, though creepy, is vaguely familiar:
JANUARY 2003 Â– ItÂ’s been couple of weeks since my reserve unit arrived in Kuwait, and weÂ’ve just finished negotiating with the port authority to take over an abandoned building to serve as the administrative headquarters for our harbor security operation.
The building hasnÂ’t been used in several years, so before we can move in we have a lot of cleaning and repairing to do. Everyone pitches in Â– soldiers and sailors, officers and enlisted work side-by-side to clean up over a decadeÂ’s worth of dust, grime, and general neglect. But despite all the activity, the hallways remain strangely quiet.
A yeoman is on her knees, scrubbing a particularly difficult stain in the stairwell. She decides to break the uncomfortable silence with a little bit of small talk. Â“Whoever worked in this building before sure was lazy,Â” she sighs. Â“Who would spill a whole pot of coffee on the stairs, and not clean it up?Â”
Everyone stops working, and stares at her.
Â“What?Â” she asks, looking around. Â“What did I say?Â”
Â“ThatÂ’s not coffee,Â” one of her co-workers whispers.
Â“ItÂ’s not? What is it?Â”
Apparently the room my husband used to email me from, the room I stared at whenever we had the chance to webcam, was awash in blood when the first American soldiers got there. My husband's camp in Iraq was an old Fedayeen camp.
We can hardly fathom things outside of our experience. A young American in the Navy would never imagine that she was cleaning up after a slaughter. I can't even begin to picture what a room covered in blood would look like. It's so beyond anything I've ever dealt with.
But it's so outside all of our realms. That's why when you do a Google Images search of Saddam+torture, you end up with photos of Lynndie England on the same page as a photo of "Saddam's henchmen amputating fingers". Torture is so far out of our realm that we conflate dog leashes and finger vises; most of us can't really imagine true torture. The Abu Ghraib thing is as bad as we get, but it's nowhere near as bad as things can get.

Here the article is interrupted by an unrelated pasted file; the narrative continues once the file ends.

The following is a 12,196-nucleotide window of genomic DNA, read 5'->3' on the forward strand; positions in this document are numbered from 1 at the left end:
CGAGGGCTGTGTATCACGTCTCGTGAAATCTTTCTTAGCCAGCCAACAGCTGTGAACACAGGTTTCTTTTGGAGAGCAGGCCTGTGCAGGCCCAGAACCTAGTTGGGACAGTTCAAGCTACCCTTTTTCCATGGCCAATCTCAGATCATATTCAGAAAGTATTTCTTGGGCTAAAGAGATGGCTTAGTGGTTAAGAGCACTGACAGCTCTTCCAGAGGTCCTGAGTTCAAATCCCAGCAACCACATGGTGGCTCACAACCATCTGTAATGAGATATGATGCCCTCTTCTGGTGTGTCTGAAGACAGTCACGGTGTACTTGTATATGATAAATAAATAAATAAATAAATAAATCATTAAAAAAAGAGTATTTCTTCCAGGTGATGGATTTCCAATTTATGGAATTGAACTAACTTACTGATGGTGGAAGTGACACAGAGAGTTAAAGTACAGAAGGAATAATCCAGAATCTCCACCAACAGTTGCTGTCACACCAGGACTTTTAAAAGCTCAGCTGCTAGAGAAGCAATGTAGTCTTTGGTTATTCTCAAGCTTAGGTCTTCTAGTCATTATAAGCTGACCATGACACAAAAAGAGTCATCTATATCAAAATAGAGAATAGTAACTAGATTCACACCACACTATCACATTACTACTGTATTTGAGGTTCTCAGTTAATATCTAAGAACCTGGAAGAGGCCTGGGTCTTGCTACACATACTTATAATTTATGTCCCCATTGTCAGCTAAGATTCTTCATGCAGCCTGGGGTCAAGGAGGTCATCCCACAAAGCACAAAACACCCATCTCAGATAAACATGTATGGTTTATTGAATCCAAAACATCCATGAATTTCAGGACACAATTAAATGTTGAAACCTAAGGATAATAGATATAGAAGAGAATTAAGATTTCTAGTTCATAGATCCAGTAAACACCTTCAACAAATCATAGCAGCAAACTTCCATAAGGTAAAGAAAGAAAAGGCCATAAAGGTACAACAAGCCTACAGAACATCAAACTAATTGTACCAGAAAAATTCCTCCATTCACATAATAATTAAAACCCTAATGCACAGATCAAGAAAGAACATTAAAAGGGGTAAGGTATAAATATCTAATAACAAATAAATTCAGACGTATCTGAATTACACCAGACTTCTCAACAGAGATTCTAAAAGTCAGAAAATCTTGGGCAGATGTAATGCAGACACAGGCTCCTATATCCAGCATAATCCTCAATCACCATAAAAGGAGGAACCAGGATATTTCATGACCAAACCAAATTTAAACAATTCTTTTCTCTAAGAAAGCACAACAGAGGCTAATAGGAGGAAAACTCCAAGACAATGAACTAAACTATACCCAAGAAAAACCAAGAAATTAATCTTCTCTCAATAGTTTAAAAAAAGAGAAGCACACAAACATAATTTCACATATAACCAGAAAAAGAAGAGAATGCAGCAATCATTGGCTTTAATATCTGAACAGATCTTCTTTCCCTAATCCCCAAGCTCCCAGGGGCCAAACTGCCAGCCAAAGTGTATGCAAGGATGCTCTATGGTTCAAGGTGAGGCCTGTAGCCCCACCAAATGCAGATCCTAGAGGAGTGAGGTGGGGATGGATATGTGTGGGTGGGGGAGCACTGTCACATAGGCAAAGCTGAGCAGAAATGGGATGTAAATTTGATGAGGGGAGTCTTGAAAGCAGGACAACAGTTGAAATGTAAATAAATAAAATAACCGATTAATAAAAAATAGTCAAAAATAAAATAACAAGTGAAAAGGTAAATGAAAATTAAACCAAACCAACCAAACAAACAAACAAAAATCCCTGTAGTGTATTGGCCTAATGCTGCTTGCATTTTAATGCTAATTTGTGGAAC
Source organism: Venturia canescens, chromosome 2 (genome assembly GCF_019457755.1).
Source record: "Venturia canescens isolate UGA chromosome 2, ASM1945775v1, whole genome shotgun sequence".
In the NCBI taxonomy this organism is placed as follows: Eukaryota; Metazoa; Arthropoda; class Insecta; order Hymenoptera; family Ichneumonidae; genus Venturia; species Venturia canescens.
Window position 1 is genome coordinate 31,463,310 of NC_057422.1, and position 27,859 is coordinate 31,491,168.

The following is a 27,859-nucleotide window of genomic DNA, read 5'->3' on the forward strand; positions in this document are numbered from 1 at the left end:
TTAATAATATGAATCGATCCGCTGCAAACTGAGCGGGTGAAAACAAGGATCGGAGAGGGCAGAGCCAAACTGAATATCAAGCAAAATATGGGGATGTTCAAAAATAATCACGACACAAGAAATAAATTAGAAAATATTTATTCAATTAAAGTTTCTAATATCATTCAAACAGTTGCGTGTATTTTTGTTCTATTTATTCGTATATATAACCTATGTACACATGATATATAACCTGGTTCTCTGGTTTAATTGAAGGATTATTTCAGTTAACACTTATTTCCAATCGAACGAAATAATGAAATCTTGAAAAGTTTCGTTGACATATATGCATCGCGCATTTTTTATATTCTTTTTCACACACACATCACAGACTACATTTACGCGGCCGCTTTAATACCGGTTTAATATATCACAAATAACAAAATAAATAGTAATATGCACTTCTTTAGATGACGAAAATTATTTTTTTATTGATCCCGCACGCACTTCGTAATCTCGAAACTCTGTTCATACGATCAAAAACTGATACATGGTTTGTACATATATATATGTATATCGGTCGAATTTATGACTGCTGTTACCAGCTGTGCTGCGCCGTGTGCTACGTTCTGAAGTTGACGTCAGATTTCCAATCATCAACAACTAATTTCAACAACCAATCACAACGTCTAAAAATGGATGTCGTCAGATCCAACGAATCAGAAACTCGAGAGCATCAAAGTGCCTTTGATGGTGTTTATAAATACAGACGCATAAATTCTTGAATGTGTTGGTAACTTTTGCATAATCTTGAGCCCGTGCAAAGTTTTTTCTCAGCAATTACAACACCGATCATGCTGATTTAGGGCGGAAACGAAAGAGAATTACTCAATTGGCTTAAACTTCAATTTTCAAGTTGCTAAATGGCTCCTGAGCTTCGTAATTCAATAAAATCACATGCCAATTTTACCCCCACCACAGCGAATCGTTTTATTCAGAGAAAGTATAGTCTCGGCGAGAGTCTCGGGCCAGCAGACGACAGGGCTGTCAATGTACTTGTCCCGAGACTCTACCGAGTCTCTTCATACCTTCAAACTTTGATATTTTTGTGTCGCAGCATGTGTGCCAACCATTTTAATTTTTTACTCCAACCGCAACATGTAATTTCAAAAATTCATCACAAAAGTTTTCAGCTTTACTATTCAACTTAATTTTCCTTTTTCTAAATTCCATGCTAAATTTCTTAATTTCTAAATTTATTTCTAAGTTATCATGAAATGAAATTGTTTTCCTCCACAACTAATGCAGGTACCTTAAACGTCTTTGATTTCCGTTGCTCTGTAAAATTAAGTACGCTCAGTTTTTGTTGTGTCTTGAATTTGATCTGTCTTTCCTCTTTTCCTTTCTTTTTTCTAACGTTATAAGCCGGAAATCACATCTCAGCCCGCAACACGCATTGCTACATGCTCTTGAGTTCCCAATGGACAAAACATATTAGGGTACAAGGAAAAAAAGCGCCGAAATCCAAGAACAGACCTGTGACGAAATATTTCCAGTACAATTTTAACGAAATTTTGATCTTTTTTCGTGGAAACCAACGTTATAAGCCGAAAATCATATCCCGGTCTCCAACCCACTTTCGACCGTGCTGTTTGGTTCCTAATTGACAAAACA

It's good that we live in a society where we don't have to regularly clean blood off of the stairs. But it sometimes prevents us from imagining that other cultures don't live with the naivete that we do.
Posted by: Sarah at
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Sarah - you are right. The problem is people inflate things like pictures from Abu Graib to be TORTURE when in reality is was humiliation. So if you compare humiliation and call it torture - people get a warped view of what real torture is. It downplays the horrors of real torture.
Posted by: Kathleen A at May 29, 2005 10:20 AM (vnAYT)
My thanks to you for your service as I recall past and current military who have and are protecting our nation.
Posted by: Pat in NC at May 29, 2005 12:28 PM (pN8n1)
Excellent points, Sarah. Thanks!
And please tell Mrs. Sims we are thinking of her, and her husband who gave all.
Posted by: Beth at May 29, 2005 02:40 PM (h2KYG)
I frankly do not care if what we did is not as bad as it could be. WE ARE SUPPOSED TO BE BETTER THAN THAT, PERIOD, END OF DISCUSSION. It is a real damned short step from sanctioning the "hi-jinks", as some conservative twits called it, to sanctioning the level of abuse that Saddam inflicted on his people. I for one think our chain-of-command has failed us as a people, when it comes to the topic of abuse. Allow me to clarify: by chain of command I refer not to the "grunts" in the field, but rather the civilian portion, that is where the responsibility ultimately lies.
Posted by: Bubba Bo Bob Brain at May 29, 2005 06:37 PM (aHbua)
What the hell are you talking about Bubba? The army had already started an investigation of abu graib before the picture appeared in the papers. The few involved have been or are facing punishment for violating orders(read the UCMJ).We are better because we don't tolerate such behavior. ( I also wonder about one of the individuals involve being a PA prison guard in "real" life ).Was it torture-no, was it mis treatment of prisoners- yes. Was it a policy to mistreat prisoners- barring evidence to contrary- no. Was it poor leadership of subordinate personnel by superiors( local command)-yes.Has the civilian administration of the military taken steps to punish and clarify that this is not how we treat prisoners.yes.
Posted by: thomas D at May 31, 2005 09:25 PM (L7wiW)
Thomas D., wake up and smell the bullshit. I don't know how old you are, but this looks like a repeat of My Lai to me. Lt. Calley was the "cut-out" man, that is the guy whom if you take him out you can go no further in an investigation. The "cut-out" man in this fiasco was obviously Gen. Karpinski. So the American public will never know the whole truth now, which I think we are entitled to. You probably still believe the bullshit the government and the Army first tried to run by us regarding the death of Pat Tillman don't you.
Posted by: Bubba Bo Bob Brain at May 31, 2005 10:01 PM (aHbua)
The cut-out man (woman) is a Brigadier-General? Are you nuts? Well, obviously, yes.
Unfortunately, there has
been worse than Abu Ghraib; for example the two prisoners who died in custody in Bagram in Afghanistan. Again, though, the military have investigated and brought charges against those involved. Bad things will happen because there are some bad people in the military just as there are elswhere, but we do not
look the other way.
Posted by: Pixy Misa at June 01, 2005 04:25 AM (AIaDY)
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